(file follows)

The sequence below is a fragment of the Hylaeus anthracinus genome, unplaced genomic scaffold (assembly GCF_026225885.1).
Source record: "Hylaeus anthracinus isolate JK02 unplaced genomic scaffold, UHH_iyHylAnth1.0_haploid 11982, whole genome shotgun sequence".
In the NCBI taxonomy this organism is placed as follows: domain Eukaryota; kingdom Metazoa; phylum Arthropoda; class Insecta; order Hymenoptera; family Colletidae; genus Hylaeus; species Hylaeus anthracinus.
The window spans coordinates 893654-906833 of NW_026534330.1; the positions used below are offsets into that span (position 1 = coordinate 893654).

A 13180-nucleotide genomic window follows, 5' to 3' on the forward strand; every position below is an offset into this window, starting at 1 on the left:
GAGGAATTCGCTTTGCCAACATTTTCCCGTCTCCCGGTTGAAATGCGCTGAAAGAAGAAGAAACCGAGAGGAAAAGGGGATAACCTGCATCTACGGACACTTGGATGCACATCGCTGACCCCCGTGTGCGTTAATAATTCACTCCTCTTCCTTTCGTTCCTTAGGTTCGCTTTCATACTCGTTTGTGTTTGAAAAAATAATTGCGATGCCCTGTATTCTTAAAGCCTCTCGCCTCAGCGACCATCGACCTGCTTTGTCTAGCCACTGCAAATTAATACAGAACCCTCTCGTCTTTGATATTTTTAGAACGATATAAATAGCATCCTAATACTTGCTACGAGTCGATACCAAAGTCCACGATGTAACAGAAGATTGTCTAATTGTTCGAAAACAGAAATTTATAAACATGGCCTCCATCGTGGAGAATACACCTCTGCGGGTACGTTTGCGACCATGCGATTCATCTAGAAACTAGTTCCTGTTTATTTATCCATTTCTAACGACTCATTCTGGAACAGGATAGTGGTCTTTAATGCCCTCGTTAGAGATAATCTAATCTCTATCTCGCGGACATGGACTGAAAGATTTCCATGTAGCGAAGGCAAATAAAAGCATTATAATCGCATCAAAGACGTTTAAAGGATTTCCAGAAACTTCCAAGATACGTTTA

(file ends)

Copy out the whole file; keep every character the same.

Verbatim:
The sequence below is a fragment of the Hylaeus anthracinus genome, unplaced genomic scaffold (assembly GCF_026225885.1).
Source record: "Hylaeus anthracinus isolate JK02 unplaced genomic scaffold, UHH_iyHylAnth1.0_haploid 11982, whole genome shotgun sequence".
In the NCBI taxonomy this organism is placed as follows: domain Eukaryota; kingdom Metazoa; phylum Arthropoda; class Insecta; order Hymenoptera; family Colletidae; genus Hylaeus; species Hylaeus anthracinus.
The window spans coordinates 893654-906833 of NW_026534330.1; the positions used below are offsets into that span (position 1 = coordinate 893654).

A 13180-nucleotide genomic window follows, 5' to 3' on the forward strand; every position below is an offset into this window, starting at 1 on the left:
GAGGAATTCGCTTTGCCAACATTTTCCCGTCTCCCGGTTGAAATGCGCTGAAAGAAGAAGAAACCGAGAGGAAAAGGGGATAACCTGCATCTACGGACACTTGGATGCACATCGCTGACCCCCGTGTGCGTTAATAATTCACTCCTCTTCCTTTCGTTCCTTAGGTTCGCTTTCATACTCGTTTGTGTTTGAAAAAATAATTGCGATGCCCTGTATTCTTAAAGCCTCTCGCCTCAGCGACCATCGACCTGCTTTGTCTAGCCACTGCAAATTAATACAGAACCCTCTCGTCTTTGATATTTTTAGAACGATATAAATAGCATCCTAATACTTGCTACGAGTCGATACCAAAGTCCACGATGTAACAGAAGATTGTCTAATTGTTCGAAAACAGAAATTTATAAACATGGCCTCCATCGTGGAGAATACACCTCTGCGGGTACGTTTGCGACCATGCGATTCATCTAGAAACTAGTTCCTGTTTATTTATCCATTTCTAACGACTCATTCTGGAACAGGATAGTGGTCTTTAATGCCCTCGTTAGAGATAATCTAATCTCTATCTCGCGGACATGGACTGAAAGATTTCCATGTAGCGAAGGCAAATAAAAGCATTATAATCGCATCAAAGACGTTTAAAGGATTTCCAGAAACTTCCAAGATACGTTTA